You might wonder how all these other Universes “suddenly appear”. What is the mechanism which is capable of producing all of them? Do they somehow “split” from the initial one? This is where things get pretty bizarre. In this approach all of those Universes aren’t located somewhere in space like in all the other Multiverse models which we have covered so far. Here we have just different realities. Let me briefly explain how this can be the case. Mathematical framework of quantum theory is applied not only for a single particle and so is the Schrödinger’s equation. It can encapsulate all the other particles which include you and your laboratory, entire Earth, the Solar system, the Milky Way and even the entire Universe. In our experiment with the mini-model of Paris a particular peak corresponds not only to the likelihood of our electron to be detected near the Eiffel tower, but to such a configuration of all the particles in the entire Universe which forms a distinct reality where the electron is detected there. At the same time there is a similar configuration with the electron being located near the Arc de Triomphe. There is no mechanism which would literally split one Universe into two, instead they would be located, in a sense, at the same place but their realities would be slightly different. And the important thing about this model is that when I said “a copy of you finds it there”, you might have thought that it means that the Universe with your copy is somewhat less real than this one, where you find your electron near the Eiffel tower. But while this may seem pretty reasonable this is not how it works. All of those Universes are as real as this one!

The last thing that I should mention here might have already popped up in your head. If all the possible outcomes really take place, what does probability mean? If we say that the likelihood of our electron being found near the Eiffel tower is, say, 80% and near the Arc de Triomphe is 20%, what do we mean by these probabilities if both of them are realized in two different Universes? Doesn’t that mean that all the possible outcomes have 100% probability to take place? This is still highly debated question and many physicists reject the Many-Worlds interpretation because there is no definite answer to it. Everett himself suggested that probability appears in his approach as a consequence of the lack of data at the moment when we carry out an experiment. That is, if you toss a coin you know that the probability of the result is roughly 50% for both obverse and reverse sides of the coin. But if you knew the exact mass of your coin, its size, its momentum and a few other properties at the moment of tossing, you could calculate the result. But usually, our information is not sufficient and this is why we use probabilities.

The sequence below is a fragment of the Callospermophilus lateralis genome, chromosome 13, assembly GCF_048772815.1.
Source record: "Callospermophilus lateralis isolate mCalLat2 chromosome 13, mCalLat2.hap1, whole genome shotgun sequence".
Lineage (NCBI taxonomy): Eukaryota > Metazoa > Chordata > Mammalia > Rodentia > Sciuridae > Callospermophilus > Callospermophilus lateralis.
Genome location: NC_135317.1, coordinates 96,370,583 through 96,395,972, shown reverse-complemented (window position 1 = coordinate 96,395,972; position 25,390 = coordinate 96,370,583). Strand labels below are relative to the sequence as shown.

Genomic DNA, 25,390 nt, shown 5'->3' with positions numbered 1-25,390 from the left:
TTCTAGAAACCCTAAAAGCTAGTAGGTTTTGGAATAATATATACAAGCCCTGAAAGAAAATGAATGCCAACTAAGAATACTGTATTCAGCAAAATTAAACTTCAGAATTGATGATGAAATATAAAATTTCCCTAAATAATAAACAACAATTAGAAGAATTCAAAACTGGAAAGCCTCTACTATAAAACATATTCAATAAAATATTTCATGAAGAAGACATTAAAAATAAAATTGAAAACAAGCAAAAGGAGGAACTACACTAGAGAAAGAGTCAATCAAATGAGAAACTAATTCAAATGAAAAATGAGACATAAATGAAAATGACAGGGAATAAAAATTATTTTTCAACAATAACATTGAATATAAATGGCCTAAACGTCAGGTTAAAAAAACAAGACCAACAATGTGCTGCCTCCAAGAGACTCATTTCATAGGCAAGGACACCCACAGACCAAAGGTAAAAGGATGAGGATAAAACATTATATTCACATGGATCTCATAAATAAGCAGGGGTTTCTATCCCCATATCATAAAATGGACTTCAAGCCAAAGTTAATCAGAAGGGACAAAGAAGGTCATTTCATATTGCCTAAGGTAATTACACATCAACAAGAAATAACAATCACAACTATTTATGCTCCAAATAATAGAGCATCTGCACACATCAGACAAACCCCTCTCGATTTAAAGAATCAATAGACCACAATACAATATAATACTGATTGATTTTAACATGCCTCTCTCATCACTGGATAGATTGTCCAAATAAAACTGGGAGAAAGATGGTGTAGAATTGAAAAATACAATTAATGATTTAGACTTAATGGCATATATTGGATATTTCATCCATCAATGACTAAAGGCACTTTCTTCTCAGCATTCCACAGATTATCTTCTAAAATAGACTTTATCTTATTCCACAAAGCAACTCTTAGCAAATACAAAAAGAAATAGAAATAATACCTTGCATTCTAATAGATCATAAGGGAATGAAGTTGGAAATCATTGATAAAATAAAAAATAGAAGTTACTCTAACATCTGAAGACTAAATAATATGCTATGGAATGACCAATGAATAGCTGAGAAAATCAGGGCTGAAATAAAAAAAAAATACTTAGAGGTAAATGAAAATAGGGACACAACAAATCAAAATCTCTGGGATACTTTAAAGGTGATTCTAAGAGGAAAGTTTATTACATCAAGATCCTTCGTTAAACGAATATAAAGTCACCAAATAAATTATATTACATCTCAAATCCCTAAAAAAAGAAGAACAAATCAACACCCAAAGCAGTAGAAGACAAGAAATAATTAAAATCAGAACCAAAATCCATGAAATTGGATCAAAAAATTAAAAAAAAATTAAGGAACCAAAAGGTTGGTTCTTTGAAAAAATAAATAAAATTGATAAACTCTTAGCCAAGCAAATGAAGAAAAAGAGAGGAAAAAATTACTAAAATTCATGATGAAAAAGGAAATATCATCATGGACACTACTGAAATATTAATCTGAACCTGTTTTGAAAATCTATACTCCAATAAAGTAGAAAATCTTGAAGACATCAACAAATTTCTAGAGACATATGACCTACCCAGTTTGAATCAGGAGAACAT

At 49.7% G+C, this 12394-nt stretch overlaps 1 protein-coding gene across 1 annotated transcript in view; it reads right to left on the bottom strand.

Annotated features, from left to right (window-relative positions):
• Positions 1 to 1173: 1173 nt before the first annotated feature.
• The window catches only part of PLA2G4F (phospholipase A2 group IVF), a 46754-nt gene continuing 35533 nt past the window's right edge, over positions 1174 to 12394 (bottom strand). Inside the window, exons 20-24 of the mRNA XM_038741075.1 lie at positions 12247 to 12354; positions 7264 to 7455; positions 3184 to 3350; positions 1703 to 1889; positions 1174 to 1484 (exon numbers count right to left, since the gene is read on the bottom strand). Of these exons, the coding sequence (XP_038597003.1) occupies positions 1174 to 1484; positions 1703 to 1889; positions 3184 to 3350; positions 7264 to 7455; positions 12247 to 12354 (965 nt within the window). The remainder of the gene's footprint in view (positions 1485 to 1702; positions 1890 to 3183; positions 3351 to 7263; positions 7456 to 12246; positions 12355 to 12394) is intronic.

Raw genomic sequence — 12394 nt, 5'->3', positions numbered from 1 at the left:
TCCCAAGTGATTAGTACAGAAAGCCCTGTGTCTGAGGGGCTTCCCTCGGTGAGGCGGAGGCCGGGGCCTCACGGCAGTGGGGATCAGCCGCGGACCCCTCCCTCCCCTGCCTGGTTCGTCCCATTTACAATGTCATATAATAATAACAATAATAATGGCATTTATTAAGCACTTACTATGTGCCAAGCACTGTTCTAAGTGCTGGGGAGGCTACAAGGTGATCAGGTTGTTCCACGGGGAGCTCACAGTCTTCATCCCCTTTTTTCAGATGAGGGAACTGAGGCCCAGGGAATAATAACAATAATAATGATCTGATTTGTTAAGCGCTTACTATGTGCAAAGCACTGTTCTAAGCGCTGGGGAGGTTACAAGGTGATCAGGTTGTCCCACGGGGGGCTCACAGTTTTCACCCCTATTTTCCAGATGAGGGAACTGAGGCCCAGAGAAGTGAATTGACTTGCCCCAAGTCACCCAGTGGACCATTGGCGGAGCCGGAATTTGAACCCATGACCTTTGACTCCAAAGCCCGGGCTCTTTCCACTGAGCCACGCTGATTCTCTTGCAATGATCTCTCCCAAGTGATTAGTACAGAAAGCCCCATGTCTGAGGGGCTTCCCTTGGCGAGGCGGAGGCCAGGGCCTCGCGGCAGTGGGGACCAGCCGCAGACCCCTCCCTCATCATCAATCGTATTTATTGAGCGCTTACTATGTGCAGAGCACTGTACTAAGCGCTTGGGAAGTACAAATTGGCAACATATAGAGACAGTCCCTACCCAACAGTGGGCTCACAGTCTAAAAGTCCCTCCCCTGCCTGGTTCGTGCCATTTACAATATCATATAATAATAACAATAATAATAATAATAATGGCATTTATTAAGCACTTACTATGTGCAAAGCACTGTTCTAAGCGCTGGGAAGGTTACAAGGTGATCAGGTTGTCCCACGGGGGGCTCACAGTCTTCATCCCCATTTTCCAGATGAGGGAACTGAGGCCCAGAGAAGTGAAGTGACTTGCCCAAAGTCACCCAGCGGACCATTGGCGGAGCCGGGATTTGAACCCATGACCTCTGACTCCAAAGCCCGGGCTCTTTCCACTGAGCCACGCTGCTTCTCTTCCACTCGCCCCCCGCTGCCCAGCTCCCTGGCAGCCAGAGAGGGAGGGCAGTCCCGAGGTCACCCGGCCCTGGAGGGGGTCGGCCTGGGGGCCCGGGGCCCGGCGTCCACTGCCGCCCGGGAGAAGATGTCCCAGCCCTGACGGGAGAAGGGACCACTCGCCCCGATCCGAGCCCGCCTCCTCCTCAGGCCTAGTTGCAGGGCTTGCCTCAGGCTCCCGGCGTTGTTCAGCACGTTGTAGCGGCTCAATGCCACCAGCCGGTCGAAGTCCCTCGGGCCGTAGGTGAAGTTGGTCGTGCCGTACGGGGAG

Everett thought that something similar would be applicable for his approach. Suppose that mankind has developed a machine which is capable of cloning a human being. One day you find a letter in your mail where someone suggests you to participate in his experiment. He will clone you such that both you and a clone will in fact be yourself, but one of you will wake up tomorrow with $billion in his wallet while the other one will wake up as a slave in 500BCE with no chance of escaping and will remain a slave for the rest of his life. You won’t probably accept this since the stakes are too high. The next morning you find another letter where this person suggests that he will make a million clones, so the next morning one million of you will have a billion of dollars and only one will be a slave. Here you start to doubt since the likelihood of waking up being a slave is extremely tiny. Suppose you have accepted this and the author of the letter made a million of your clones, all of them being as real as you are. Or maybe even better would be to say that all of them are literally you. As soon as you start to wake up you recall what has happened and start to calculate in your mind the probability of becoming a slave. So do all of your copies. Eventually, one million of you find that they woke up being very rich and only one realized that the rest of his life will be a nightmare.

Everett suggested that this lack of information is the way for probability to appear in his approach. The inhabitants of one Universe have no information about what happens in others and they continue to subjectively rely on the concept of probability. In the Many-Worlds interpretation probability takes its place only as a subjective aspect, while the actual reality is purely deterministic and obeys the laws of physics and the Schrödinger’s equation in particular. However, Everett was not able to construct a mathematically consistent system for this statement that is why his approach is still highly debated among physicists.

I thank everybody for taking the time to read this article and see you next time.